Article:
Addressing the Oracle “Ten Day Rule” misconception

In Blog by Nymad0 Comments

In a world of confusion around Oracle’s licensing policies, the one area where I find the most ignorance is actually an area which most people believe they understand, namely the “Ten Day Rule”. And when I say most people, I include a number of Oracle staff in this.

Let me first confirm what it is not…Calendar image

The 10 day rule is NOT an entitlement to run your backup / DR environment for 10 days in a calendar year without needing to license it.

This is a confusion with Oracle’s policy on backup testing that allows you to run the database up to 4 times in a calendar year (where each test is less than 2 days).


For the purpose of testing physical copies of backups, your license for the Oracle Database (Enterprise Edition, Standard Edition or Standard Edition One) includes the right to run the database on an unlicensed computer for up to four times, not exceeding 2 days per testing, in any given calendar year. The aforementioned right does not cover any other data recovery method – such as remote mirroring – where the Oracle program binary files are copied or synchronised.

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Instead the 10 day rule covers a very specific (and fast becoming an obsolete) requirement around Failover between an active passive cluster. This technology includes RAC One Node and various OS level cluster services, the functionality of which is being replaced by high availability virtualised solutions.

The rule allows for failover to the passive node for up to 10 days in a calendar year without the need to license the passive node. A two hour period spanning two different days still counts as two days.


Data Recovery using Clustered Environments (Failover)

The failover data recovery method is an example of a clustered deployment; where multiple nodes/servers have access to one Single Storage/SAN. In such cases your license for the programs listed on the US Oracle Technology Price, which may be accessed at, includes the right to run the licensed program(s) on an unlicensed spare computer in a failover environment for up to a total of ten separate days in any given calendar year (for example, if a failover node is down for two hours on Tuesday and three hours on Friday, it counts as two days). The above right only applies when a number of machines are arranged in a cluster and share one disk array. When the primary node fails, the failover node acts as the primary node. Once the primary node is repaired, you must switch back to the primary node. Once the failover period has exceeded ten days, the failover node must be licensed. In addition, only one failover node per clustered environment is at no charge for up to ten separate days even if multiple nodes are configured as failover. Downtime for maintenance purposes counts towards the ten separate day’s limitation. When licensing options on a failover environment, the options must match the number of licenses of the associated database. Additionally, when licensing by Named User Plus, the user minimums are waived on one failover node only. Any use beyond the right granted in this section must be licensed separately. In a failover environment, the same license metric must be used for the production and failover nodes when licensing a given clustered configuration.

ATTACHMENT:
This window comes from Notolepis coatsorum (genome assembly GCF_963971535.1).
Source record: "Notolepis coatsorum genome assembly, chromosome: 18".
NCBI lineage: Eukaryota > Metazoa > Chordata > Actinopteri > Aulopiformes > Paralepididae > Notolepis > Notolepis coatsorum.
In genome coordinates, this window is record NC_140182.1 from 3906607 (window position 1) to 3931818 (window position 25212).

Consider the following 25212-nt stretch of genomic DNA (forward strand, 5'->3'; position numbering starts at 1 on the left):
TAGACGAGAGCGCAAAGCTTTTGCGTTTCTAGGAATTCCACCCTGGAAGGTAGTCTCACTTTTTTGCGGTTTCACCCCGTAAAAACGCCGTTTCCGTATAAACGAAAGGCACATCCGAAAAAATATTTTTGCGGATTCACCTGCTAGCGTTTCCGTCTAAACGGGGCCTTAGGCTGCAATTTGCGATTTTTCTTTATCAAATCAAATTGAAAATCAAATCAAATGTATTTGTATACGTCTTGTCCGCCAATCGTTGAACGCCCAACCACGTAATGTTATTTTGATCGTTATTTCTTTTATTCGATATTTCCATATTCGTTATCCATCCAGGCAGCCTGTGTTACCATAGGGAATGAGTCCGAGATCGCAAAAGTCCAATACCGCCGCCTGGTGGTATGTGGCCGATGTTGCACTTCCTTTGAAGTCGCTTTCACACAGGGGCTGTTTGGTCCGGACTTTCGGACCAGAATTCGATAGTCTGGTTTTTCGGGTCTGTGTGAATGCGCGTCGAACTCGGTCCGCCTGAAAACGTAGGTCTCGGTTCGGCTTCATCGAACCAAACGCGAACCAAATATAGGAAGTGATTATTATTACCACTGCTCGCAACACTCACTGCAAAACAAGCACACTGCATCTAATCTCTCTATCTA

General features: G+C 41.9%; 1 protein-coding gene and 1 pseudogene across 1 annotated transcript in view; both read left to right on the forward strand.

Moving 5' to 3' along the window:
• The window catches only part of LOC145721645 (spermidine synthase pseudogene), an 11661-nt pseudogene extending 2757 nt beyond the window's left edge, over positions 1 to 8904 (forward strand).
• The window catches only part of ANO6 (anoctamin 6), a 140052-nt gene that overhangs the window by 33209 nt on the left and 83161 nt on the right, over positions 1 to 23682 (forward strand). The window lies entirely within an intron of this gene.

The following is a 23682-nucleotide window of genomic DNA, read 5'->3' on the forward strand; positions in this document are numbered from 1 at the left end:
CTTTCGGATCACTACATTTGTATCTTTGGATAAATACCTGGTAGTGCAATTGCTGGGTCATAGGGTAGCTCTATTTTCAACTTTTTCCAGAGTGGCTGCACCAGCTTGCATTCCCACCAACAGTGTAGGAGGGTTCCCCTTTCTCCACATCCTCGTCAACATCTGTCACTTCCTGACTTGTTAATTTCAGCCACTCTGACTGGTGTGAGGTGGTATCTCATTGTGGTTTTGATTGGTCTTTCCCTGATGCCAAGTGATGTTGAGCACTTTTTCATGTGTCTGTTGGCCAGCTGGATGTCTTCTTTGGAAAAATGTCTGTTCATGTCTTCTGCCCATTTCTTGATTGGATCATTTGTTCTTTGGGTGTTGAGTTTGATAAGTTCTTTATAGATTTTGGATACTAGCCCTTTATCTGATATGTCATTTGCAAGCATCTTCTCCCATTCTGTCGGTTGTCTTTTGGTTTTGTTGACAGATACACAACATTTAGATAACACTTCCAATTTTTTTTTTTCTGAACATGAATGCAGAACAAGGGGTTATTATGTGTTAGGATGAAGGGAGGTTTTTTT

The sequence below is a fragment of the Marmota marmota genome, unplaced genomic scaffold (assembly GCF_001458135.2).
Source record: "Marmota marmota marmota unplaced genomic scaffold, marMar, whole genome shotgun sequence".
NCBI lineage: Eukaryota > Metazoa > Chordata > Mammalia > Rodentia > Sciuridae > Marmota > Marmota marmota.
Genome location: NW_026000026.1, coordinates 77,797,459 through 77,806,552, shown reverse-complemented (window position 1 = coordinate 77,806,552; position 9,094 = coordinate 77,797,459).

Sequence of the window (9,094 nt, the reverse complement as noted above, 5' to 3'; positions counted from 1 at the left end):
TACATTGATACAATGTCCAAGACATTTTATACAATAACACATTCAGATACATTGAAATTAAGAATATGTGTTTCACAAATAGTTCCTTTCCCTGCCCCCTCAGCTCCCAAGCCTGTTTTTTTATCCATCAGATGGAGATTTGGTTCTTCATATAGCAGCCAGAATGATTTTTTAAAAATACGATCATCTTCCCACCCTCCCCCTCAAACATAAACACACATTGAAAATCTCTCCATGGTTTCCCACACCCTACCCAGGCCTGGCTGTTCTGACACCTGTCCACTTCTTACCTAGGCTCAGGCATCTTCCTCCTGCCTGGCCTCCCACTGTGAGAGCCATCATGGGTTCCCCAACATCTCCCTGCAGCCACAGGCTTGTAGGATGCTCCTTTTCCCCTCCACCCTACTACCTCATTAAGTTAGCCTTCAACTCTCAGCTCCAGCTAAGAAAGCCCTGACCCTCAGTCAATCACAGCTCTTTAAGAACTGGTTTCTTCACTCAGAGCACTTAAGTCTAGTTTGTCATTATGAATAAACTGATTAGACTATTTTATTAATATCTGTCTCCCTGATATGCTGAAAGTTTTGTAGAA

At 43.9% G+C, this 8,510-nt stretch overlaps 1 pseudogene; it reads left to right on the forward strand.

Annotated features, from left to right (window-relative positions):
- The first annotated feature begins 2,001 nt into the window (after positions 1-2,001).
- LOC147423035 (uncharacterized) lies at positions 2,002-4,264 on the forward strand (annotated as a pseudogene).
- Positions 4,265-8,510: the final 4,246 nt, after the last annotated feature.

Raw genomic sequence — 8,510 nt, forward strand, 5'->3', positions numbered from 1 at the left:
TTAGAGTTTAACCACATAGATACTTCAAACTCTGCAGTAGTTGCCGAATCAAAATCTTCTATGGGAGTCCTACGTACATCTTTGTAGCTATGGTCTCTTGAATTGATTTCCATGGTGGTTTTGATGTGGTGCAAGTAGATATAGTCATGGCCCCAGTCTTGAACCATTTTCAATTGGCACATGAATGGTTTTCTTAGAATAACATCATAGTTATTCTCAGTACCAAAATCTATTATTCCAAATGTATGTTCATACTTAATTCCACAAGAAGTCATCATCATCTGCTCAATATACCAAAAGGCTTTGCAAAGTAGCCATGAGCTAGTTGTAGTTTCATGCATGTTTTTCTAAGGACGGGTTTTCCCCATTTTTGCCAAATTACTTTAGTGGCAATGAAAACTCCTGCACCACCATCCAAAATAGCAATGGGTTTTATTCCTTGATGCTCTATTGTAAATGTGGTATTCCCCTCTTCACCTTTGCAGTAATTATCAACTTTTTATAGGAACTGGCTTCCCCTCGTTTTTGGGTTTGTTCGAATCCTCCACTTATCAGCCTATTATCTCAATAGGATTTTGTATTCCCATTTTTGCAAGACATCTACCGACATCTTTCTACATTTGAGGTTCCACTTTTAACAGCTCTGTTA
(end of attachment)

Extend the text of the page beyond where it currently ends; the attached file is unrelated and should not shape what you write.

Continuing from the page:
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For completeness, I am including Oracle’s licensing position on Data Recovery Environments using Copying, Synchronising or Mirroring…

You have to license everything – but I’m sure most of you guessed that would be the position anyway!????

Data Recovery Environments using Copying, Synchronizing or Mirroring

Standby and Remote Mirroring are commonly used terms to describe these methods of deploying Data Recovery environments. In these Data Recovery deployments, the data, and optionally the Oracle binaries, are copied to another storage device. In these Data Recovery deployments all Oracle programs that are installed and/or running must be licensed per standard policies documented in the Oracle Licensing and Services Agreement (OLSA). This includes installing Oracle programs on the DR server(s) to test the DR scenario. Licensing metrics and program options on Production and Data Recovery/Secondary servers must match.

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Oracle license rules remain consistent, in a vague grey kind of way but the interpretation of them seems to change on a regular basis. If you need any support in understanding how a particular rule might be applicable to your environment, then drop us a line for some confidential advice.

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